Hunting with your face was the done thing back when Tyrannosaurs (like T. rex) were going ham sammich face-first on their prey. This meant that arms weren’t all that necessary for predation, which could lead you to think that their tiny limbs were useless, but the discovery of an unrelated dinosaur with similarly small appendages has led researchers to think otherwise.
A Meraxes gigas specimen is to thank for the fresh insight, a new-to-science species retrieved from Patagonia in excellent condition. It belonged to the Carcharodontosaurids and is the most complete of the group of dinosaurs ever found in the Southern Hemisphere.
“The fossil of M. gigas shows never seen before, complete regions of the skeleton, like the arms and legs that helped us to understand some evolutionary trends and the anatomy of Carcharodontosaurids,” said project lead Juan Canale of the Ernesto Bachmann Paleontological Museum in Neuquén, Argentina, in a statement.
Convergent evolution is a process through which unrelated organisms evolve to have similar traits, owing to the fact that those features serve some kind of beneficial purpose. Carcinization is perhaps one of the best examples, a phenomenon that has led many to believe that becoming a crab could be inevitable.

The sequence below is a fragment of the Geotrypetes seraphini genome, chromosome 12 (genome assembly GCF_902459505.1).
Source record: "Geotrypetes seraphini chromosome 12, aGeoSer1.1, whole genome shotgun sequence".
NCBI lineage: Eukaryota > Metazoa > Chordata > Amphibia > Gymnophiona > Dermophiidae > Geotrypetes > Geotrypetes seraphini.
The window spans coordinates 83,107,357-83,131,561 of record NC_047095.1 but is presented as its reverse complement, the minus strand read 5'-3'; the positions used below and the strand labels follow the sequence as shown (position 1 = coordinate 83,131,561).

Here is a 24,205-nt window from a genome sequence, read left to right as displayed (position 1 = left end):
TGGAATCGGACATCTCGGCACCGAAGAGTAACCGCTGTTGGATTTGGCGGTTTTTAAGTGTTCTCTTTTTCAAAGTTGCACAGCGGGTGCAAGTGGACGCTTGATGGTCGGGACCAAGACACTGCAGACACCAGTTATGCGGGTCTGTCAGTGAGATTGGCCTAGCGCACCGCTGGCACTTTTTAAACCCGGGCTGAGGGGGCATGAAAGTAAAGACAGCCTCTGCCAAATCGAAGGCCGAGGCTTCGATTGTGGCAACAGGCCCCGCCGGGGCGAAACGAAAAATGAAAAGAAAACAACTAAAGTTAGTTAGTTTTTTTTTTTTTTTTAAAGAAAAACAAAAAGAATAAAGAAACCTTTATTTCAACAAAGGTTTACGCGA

M. gigas and T. rex were not closely related, and the former went extinct 20 million years before the latter even existed. As such, researchers on a new paper published in Current Biology conclude that their shared feature of tiny arms is an example of convergent evolution, and therefore could indicate that having mini limbs garnered these animals some benefit.
“I’m convinced that those proportionally tiny arms had some sort of function,” said Canale. “The skeleton shows large muscle insertions and fully developed pectoral girdles, so the arm had strong muscles.”
Carnotaurus is another famously small-armed dinosaur, and Prehistoric Planet recently did a heck of a job demonstrating how they may have used their highly-muscular, miniature arms as a means of attracting a mate. However, Carnotaurus was unique in having a ball socket at its joint made for twirling (like our shoulders). So, could M. gigas and T. rex’s arms also be useful in the prehistoric bedroom?
“They may have used the arms for reproductive behavior such as holding the female during mating or support themselves to stand back up after a break or a fall,” Canale argued. “Sexual selection is a powerful evolutionary force. But given that we cannot directly observe their behavior, it is impossible to be certain about this.”
T. rex’s tiny arms have been puzzling palaetonologists for some time, and previous suggestions for their benefit have included simply keeping themselves out of the way during group feeding sessions. This could perhaps link up with Canale’s movement theory as hungry T. rex may have needed to duck and maneuver while trying to get their share of the bloody spoils.
As for M. gigas, beyond being tiny-armed dinosaurs, these babies were also pretty ornamental in the skull department. Studying the skeleton discovered by Canale and colleagues revealed crests, furrows, bumps, and small hornlets on its head. You fancy, M. gigas.
“The fossil has a lot of novel information, and it is in superb shape,” said Canale, who is planning to continue working with their fortuitous find. “We found the perfect spot on the first day of searching, and M. gigas was found… It was probably one of the most exciting points of my career.”